ReduxReview:  Like many folks, I thought Kenny G was a flash in the pan. He got his one big Pop hit and that would pretty much be it. He'd then be able to go on and just be a successful contemporary jazz artist and rely on "Songbird" to pull in folks to his shows. Then this single came along and I think it's success was a surprise to people. It was to me. How could another smooth jazz sax ballad be a hit on the Pop chart? Yet there was something about Kenny G and his tooting soprano sax that appealed to a wide swath of listeners. That age group skewed older than the average pop listener, but they came along in big numbers and were ready for more from Kenny G. They showed up for this single and the album making surprising hits out of both. I'm sure it didn't hurt to have the Clive Davis publicity machine along for the ride as well. While I didn't necessarily mind this tune, it didn't really offer anything new. It was just an extension of "Songbird" and it kind of bored me. "Songbird" is one that I can always remember. This one goes in one ear and out the other, but it's a pleasant listen.

ReduxRating:  6/10

Trivia:  Although Kenny G was maintaining a successful solo career, he still continued to support other artists. From '87 to '89, he would make guest appearances on tracks by Smokey Robinson, Whitney Houston, Kashif, Jennifer Holliday, Aretha Franklin, and Patti LaBelle. While none of those tracks would be issued out as singles, in the early 90s two songs that featured Kenny G would become hits. In '91, he would be a guest on Michael Bolton's "Missing You Now." That single would get to #12 Pop/#1 AC. Then in '92 he would perform on Babyface's "Every Time I Close My Eyes," which got to #6 Pop/#5 R&B/#17 AC. As the years went on, Kenny G would continue to be a featured artist on tracks by stars like Celine Dion, Barbra Streisand, Andrea Bocelli, David Foster, Train, and even Kanye West.


Tuesday, December 14, 2021

"Little Liar" by Joan Jett & the Blackhearts

Song#:  3701
Date:  10/29/1988
Debut:  75
Peak:  19
Weeks:  20
Genre:  Hard Rock

Pop Bits:  With her recording career a bit on the ropes, Jett rebounded in a big way with her sixth album Up Your Alley. Jett got hooked up with songwriter/producer Desmond Child and pair collaborated on three tracks for the album, two of which would be pushed out as singles. The first was the roaring "I Hate Myself for Loving You," which became Jett's third Pop Top 10 (#8) and first since 1982. The second was this follow-up single. While it wouldn't do quite as well, it still was able to crack the Pop Top 20 while getting to #13 on the Rock chart. The hit would help boost sales of the album, which peaked at #19 and went platinum. The LP and hits reignited Jett's career, but only for a short time.

ReduxReview:  This power ballad was an excellent choice for a follow-up. Glam rock power ballads were hot at the time and Jett's song fit right in. The timing and the tune were both right and it resulted in a solid hit for her. The pairing of Jett with Desmond was inspired. The three tracks they worked on together for the album were easily the best. They were big, meaty, and just cascaded out of your speakers. Jett would collaborate again with Child for her 1991 album Notorious, but by that time grunge was taking over and hard rock artists like Jett were struggling to get anything on the radio. It's a shame they only did the three tracks for Up Your Alley. Had they done a few more songs or even a full album, it could have been and even bigger hit. Still, it did well enough to go platinum and to spawn this growling power ballad.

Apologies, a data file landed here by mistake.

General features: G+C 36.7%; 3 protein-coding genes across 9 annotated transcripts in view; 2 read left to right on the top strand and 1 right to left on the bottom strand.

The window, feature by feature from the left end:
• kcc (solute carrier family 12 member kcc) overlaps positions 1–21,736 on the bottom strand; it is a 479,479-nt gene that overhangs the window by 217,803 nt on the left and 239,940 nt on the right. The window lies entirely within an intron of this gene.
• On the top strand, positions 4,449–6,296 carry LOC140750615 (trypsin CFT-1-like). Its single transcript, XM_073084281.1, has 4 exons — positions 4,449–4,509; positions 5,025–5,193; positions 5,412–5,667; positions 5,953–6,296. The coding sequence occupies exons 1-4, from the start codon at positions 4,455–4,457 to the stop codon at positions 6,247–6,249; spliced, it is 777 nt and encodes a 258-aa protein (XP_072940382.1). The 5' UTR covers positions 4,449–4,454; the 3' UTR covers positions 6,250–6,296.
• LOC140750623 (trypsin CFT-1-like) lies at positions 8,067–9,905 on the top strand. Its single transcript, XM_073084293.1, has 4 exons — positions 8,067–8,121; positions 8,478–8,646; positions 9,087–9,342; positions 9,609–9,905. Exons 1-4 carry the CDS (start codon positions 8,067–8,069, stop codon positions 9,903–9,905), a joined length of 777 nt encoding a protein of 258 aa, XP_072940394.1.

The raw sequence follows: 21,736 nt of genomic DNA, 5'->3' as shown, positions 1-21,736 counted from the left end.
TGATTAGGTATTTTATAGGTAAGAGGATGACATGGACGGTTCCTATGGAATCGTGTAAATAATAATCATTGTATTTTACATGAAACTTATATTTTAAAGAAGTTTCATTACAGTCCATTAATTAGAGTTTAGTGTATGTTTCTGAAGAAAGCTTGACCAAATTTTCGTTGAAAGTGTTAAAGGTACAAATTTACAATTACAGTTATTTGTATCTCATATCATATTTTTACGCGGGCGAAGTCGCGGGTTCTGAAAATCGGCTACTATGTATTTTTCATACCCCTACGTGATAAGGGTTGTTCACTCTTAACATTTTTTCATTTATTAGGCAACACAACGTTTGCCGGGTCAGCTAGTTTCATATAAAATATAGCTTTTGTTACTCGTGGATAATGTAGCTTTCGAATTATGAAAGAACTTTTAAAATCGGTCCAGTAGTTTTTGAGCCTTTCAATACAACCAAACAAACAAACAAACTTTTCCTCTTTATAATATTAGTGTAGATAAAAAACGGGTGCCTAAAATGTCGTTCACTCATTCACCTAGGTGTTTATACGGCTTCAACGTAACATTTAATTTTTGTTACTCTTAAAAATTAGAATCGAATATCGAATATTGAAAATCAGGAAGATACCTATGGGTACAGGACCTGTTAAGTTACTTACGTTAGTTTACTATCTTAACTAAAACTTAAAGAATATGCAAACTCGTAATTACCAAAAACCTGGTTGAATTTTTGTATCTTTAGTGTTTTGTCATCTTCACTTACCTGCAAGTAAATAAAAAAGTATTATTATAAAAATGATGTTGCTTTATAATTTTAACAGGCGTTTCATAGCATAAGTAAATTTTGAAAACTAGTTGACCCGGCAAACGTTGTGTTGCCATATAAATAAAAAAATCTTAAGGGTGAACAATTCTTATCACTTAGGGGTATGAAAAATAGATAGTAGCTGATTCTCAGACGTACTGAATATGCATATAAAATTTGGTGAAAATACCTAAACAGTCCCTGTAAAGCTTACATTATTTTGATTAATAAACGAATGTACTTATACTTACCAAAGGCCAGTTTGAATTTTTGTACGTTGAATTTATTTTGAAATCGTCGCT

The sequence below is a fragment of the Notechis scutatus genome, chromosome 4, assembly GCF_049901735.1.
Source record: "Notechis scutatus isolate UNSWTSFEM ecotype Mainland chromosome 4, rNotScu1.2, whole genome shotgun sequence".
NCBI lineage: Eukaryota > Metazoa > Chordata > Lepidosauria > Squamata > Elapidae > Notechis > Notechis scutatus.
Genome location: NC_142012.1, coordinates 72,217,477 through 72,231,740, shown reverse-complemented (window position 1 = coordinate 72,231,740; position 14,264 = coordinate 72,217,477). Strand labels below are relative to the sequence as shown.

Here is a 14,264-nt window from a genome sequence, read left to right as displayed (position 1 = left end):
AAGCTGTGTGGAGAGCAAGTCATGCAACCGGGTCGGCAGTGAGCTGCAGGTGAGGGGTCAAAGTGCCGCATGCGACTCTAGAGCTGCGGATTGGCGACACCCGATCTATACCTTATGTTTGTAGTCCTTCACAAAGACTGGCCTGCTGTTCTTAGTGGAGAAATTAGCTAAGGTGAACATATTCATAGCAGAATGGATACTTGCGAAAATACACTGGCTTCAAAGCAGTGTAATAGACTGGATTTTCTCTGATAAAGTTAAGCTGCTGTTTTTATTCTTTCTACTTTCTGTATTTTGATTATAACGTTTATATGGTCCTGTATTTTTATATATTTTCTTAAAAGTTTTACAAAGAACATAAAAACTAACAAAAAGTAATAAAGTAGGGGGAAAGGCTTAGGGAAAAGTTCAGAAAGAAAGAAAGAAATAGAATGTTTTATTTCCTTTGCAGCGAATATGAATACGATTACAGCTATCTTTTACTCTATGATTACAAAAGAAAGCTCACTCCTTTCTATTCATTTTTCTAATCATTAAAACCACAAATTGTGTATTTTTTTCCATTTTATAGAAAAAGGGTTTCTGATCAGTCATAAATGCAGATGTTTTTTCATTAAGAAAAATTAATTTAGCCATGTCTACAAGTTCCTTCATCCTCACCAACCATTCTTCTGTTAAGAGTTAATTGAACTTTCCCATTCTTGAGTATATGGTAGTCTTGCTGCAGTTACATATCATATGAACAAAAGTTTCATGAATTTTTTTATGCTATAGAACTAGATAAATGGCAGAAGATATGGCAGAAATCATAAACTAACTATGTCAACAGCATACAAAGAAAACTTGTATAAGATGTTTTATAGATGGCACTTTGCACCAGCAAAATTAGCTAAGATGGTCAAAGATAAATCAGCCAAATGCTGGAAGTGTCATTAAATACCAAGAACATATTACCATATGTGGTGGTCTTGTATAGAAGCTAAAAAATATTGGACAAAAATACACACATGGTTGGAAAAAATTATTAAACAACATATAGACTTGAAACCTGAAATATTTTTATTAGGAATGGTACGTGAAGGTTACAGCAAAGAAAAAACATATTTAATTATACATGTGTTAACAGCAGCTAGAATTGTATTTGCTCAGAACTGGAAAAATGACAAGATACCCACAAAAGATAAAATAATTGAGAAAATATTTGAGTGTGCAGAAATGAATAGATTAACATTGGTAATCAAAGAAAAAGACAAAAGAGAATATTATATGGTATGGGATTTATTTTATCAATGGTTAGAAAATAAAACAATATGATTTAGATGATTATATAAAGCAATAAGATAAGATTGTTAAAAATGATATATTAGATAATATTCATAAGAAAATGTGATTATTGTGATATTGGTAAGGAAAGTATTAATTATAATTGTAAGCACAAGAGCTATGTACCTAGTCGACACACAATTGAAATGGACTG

ReduxRating:  8/10

Trivia:  Double Shot!  1) After Up Your Alley, Jett chose to take a bit of a detour. Her next LP, 1990's The Hit List, was an album of cover songs. It would also be the first since her 1980 debut album to be solely credited solely to Joan Jett despite her Blackhearts band performing on the tracks. The LP's first single was "Dirty Deeds," a cover of AC/DC's 1976 track "Dirty Deeds Done Dirt Cheap." The tune was a middling hit reaching #23 Rock/#36 Pop. The album would reach #36, but fail to reach the gold level sales mark. Joan and her band would then issue out a couple more albums in the 90s, but neither charted. Despite the lack of chart success, Jett remained a popular touring act and would also write/produce for other artists. In 2014, Jett fronted the two remaining members of Nirvana for a performance of "Smells Like Teen Spirit." The collaboration was for Nirvana's induction into the Rock and Roll Hall of Fame. The following year, Jett and the Blackhearts would become members.  2) In 1996, Jett did an unusual cover. She recorded "Love Is All Around," a song written and performed by Sonny Curtis. Most folks know the song as the theme to the hit 70s sitcom The Mary Tyler Moore Show. Curtis's first crack at the song would be used in the show's first season and had questioning lyrics that began "how will you make it on your own" and ending with "you might just make it on our own." But then starting with the second season, Curtis rewrote the lyrics putting a more confident spin on them. The tune then began with the famous line "who can turn the world on with her smile" and ended with "you're gonna make it after all." Curtis would record the song in 1970 with a different arrangement and release it as a single, but it didn't chart. In 1980, he would include a new version of the song on an album title Love Is All Around. The song had more of a country feel and it would be released as a single and get to #29. While Curtis would put a few solo songs on the charts, none would do as well as some of the other songs he wrote for other artists including Leo Sayer's "More Than I Can Say (#2, 1980), The Everly Brothers' "Walk Right Back" (#7, 1961), and Bobby Fuller's "I Fought the Law" (#9, 1966). Jett's take on "Love Is All Around" wasn't the first rock version of the tune. In 1985, punk band Hüsker Dü recorded the tune and put it on the b-side to their single "Makes No Sense At All." The band was from the Minneapolis/St. Paul area, which was the setting for The Mary Tyler Moore Show. They would film a video for the track that included sites seen in the TV show's opening.


Monday, December 13, 2021

"Rock & Roll Strategy" by 38 Special

Song#:  3700
Date:  10/29/1988
Debut:  80
Peak:  67
Weeks:  8
Genre:  Rock